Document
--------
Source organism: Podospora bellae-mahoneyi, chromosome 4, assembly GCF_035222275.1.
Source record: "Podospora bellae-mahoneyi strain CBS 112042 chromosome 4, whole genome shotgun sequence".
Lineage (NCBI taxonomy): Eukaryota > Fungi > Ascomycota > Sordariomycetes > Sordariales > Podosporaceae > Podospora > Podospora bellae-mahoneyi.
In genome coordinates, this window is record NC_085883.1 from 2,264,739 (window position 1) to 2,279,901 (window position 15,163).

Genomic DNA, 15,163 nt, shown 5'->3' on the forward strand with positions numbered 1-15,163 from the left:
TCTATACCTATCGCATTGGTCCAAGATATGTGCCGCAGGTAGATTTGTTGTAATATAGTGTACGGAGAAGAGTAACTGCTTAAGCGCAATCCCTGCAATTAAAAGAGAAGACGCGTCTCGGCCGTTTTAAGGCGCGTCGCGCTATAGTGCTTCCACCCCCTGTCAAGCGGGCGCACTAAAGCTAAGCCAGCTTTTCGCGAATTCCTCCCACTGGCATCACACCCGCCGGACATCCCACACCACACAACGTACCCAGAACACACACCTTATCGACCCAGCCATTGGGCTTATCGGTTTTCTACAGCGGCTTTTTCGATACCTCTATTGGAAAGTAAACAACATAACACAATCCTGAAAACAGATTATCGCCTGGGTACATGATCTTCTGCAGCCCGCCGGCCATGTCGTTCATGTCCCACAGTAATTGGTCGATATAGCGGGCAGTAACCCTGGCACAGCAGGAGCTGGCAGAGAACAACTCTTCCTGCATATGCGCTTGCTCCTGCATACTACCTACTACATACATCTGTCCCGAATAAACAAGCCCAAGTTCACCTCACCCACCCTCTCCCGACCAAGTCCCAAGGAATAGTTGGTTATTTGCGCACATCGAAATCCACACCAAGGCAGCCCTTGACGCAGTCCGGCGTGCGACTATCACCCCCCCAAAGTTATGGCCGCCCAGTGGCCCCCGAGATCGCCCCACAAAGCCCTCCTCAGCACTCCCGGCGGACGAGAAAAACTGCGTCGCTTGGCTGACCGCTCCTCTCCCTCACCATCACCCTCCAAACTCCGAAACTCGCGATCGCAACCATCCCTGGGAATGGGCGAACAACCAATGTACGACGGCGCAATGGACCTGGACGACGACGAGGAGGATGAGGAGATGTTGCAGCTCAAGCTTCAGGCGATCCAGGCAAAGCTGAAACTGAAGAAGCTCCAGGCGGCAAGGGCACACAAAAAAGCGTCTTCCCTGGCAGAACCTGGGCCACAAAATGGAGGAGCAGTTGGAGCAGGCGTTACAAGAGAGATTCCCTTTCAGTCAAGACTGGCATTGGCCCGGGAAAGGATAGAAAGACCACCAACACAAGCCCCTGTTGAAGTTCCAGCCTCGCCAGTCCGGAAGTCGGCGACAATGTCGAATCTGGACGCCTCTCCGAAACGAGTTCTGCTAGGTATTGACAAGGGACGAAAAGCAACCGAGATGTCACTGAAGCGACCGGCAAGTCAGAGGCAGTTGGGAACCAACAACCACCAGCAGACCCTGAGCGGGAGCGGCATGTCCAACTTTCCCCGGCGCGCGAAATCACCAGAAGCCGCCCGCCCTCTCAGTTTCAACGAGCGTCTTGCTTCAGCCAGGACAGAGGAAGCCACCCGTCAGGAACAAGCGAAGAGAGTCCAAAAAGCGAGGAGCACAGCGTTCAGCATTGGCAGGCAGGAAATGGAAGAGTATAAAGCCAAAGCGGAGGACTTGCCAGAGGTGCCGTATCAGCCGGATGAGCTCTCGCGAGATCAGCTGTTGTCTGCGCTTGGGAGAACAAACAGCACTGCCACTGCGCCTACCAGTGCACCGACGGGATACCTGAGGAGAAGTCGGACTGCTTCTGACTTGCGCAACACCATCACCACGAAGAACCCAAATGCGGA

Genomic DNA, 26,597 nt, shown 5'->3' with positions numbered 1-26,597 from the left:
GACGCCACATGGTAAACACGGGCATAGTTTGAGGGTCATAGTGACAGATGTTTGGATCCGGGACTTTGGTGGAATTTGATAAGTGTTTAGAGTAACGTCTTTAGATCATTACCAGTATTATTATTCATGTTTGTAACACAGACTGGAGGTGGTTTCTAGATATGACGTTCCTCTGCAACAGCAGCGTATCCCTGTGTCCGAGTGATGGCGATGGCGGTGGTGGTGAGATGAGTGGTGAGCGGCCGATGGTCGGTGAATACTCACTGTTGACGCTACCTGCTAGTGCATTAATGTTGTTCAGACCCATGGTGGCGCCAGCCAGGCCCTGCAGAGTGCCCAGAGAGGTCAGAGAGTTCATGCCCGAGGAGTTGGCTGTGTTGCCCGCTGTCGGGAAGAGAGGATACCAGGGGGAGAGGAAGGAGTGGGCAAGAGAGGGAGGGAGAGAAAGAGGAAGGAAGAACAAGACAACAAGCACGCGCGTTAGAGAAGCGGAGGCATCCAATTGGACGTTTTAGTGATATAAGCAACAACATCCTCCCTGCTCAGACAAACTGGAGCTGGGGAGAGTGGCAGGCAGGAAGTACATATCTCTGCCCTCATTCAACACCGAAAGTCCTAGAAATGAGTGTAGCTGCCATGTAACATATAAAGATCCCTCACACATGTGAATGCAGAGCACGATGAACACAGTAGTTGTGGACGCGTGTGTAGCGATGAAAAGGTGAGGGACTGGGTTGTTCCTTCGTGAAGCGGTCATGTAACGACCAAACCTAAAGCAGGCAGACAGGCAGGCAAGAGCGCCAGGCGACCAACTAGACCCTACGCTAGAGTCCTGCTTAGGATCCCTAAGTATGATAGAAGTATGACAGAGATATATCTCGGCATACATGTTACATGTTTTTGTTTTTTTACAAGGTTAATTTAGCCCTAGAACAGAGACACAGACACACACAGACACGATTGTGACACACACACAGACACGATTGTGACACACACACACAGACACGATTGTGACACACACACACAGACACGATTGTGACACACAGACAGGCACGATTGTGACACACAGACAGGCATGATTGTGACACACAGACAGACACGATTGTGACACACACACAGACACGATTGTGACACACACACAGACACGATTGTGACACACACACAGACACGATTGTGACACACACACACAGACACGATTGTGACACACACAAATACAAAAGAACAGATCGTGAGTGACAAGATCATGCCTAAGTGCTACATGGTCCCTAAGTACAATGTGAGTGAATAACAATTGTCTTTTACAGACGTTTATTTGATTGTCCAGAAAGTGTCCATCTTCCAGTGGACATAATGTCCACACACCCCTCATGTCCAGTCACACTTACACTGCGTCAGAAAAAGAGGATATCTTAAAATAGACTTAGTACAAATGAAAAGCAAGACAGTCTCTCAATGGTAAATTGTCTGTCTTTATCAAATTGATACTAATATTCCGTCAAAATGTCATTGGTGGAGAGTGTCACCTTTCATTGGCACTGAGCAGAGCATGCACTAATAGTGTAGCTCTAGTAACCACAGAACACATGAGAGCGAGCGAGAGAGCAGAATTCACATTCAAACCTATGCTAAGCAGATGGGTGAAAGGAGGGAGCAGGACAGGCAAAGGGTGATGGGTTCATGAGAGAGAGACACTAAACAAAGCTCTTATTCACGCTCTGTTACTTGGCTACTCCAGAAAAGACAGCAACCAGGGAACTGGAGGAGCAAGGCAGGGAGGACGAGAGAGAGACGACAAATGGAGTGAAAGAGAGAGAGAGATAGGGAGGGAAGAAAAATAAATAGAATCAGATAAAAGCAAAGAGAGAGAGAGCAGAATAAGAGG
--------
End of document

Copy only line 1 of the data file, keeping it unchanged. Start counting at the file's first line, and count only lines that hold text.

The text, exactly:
Source organism: Podospora bellae-mahoneyi, chromosome 4, assembly GCF_035222275.1.